Thursday, October 18, 2012

Status quo in Quebec

The first poll to come out of Quebec since the September 4 election shows that little has changed - and that turns out to be better news for the Parti Québécois than for either the Liberals or the Coalition Avenir Québec.
The poll by Léger Marketing for Le Journal de Montréal puts the PQ at 32% support, unchanged since election night. The Liberals trailed with 30%, down a point, while the CAQ was down two points to 25%.

Québec Solidaire was up two points to 8% support, while Option Nationale and the Greens each had 2% support.

Even the regional results mirrored rather closely the results of the election - but not exactly. The PQ had the advantage in the Montreal region with 32% to the Liberals' 29% and the CAQ's 26%, whereas the Liberals had the edge with about 34% to 31% on election night.

In Quebec City, the CAQ led with 42% and was followed by the Liberals at 27% and the PQ at 20%. The parties had 38%, 31%, and 22% support in the capital in the election.

And in the rest of Quebec, the PQ was ahead with 36% to 30% for the Liberals and 23% for the CAQ in the poll, compared to their respective scores of 36%, 29%, and 27% on election night. But for smaller regional samples, these are all very close results.

Because of this, the poll probably gives us a good indication of how the vote broke down by language on September 4. Among francophones, Léger gave the PQ the lead with 38%, followed by the CAQ at 28% and the Liberals at 23%. Among non-francophones, the Liberals led with 59% to 14% for the CAQ and 11% for the PQ.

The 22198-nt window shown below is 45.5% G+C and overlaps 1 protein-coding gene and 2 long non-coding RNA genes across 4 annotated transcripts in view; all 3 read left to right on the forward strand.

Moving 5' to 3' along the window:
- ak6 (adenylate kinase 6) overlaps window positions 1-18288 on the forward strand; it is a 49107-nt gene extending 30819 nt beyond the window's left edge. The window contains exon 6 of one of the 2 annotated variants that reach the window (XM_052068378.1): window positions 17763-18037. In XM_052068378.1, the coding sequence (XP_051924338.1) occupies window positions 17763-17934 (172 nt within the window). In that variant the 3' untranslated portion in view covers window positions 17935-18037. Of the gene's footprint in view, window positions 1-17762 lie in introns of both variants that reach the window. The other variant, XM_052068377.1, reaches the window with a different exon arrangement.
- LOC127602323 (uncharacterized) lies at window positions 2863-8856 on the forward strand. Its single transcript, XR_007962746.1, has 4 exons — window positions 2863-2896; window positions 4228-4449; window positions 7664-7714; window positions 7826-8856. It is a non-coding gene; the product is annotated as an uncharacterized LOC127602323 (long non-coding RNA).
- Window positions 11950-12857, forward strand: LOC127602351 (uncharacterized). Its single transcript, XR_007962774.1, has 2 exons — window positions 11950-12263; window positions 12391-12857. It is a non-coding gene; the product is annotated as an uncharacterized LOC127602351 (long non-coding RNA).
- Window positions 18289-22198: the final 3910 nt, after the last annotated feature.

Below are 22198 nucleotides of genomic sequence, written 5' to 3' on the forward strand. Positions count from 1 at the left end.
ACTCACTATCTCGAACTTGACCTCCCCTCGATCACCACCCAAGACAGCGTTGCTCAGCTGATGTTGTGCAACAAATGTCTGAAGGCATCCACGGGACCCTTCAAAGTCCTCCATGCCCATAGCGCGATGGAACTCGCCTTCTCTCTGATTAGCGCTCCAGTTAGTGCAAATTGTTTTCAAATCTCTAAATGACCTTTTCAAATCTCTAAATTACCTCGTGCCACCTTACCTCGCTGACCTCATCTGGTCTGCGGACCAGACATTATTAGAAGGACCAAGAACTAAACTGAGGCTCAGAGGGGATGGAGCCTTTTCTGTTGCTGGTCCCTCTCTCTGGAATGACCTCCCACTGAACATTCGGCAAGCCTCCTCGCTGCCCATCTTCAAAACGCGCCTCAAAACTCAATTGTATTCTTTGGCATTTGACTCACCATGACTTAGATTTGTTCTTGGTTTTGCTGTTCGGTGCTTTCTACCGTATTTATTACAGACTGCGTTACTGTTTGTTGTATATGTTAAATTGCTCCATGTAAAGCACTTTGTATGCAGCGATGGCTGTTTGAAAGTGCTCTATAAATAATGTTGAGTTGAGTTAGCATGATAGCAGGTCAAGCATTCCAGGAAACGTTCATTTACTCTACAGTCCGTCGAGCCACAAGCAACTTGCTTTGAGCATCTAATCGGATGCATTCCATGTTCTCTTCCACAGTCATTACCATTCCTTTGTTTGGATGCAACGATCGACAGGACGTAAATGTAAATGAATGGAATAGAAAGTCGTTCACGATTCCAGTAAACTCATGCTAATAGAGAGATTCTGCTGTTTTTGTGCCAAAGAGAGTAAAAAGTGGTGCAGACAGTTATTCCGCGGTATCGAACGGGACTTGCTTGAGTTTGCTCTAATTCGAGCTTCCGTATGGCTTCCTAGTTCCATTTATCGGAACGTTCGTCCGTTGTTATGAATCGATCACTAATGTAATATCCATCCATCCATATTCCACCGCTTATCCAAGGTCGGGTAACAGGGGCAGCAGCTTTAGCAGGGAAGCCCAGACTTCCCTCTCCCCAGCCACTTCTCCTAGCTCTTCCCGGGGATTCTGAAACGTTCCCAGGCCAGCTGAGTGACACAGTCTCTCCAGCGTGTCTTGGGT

But with the PQ holding steady province-wide while the Liberals and CAQ take a small step backwards, the Parti Québécois expands their minority by five seats. With these numbers, the PQ would likely win 59 seats, with the Liberals being reduced to 44. The CAQ would win 19 seats, Québec Solidaire two, and Option Nationale one.

This would result in a rather split National Assembly, as the PQ, QS, and ON could combine for 62 seats - one short of half.

The Léger poll also shows, however, that the Liberals would have a much better shot with Philippe Couillard as their leader. With him at the helm, the Liberals and PQ would tie with 33% support apiece. The CAQ would suffer the most, dropping to 23%. This is a much better result for the Liberals than with either Raymond Bachand (34% PQ to 27% PLQ) or Pierre Moreau (33% PQ to 25% PLQ) as leader.

Couillard has increased his advantage in the race over Bachand and Moreau in Léger's polling. Among all Quebecers, he is the top choice at 37%, up 10 points since Léger's last poll from late September. Bachand and Moreau were both up four points, to 14% and 10% respectively.

PLQ leadership race
Among Liberal supporters, Couillard was up 14 points to 48%. That gives him a huge lead over Bachand (16%, up three points) and Moreau (12%, up five points). It is still very, very early going, but it is hard to see the Liberal establishment being so out of tune with their supporters as to select anyone other than Couillard with these numbers.

With the Parti Québécois governing in a minority, the next election could be just around the corner. The Liberals will choose their next leader in early 2013, giving them the opportunity to take their shiny new chief on the campaign trail in the spring, if the PQ's budget is voted down. Otherwise, we could be looking at a fall election. In any case, it seems quite likely that Quebecers will be heading back to the voting booths some time in 2013 so ThreeHundredEight will be tracking provincial voting intentions on an on-going basis. You can access the latest averages by clicking on the Quebec image at the top of the right-hand column, though currently this Léger poll is the only one in the calculation.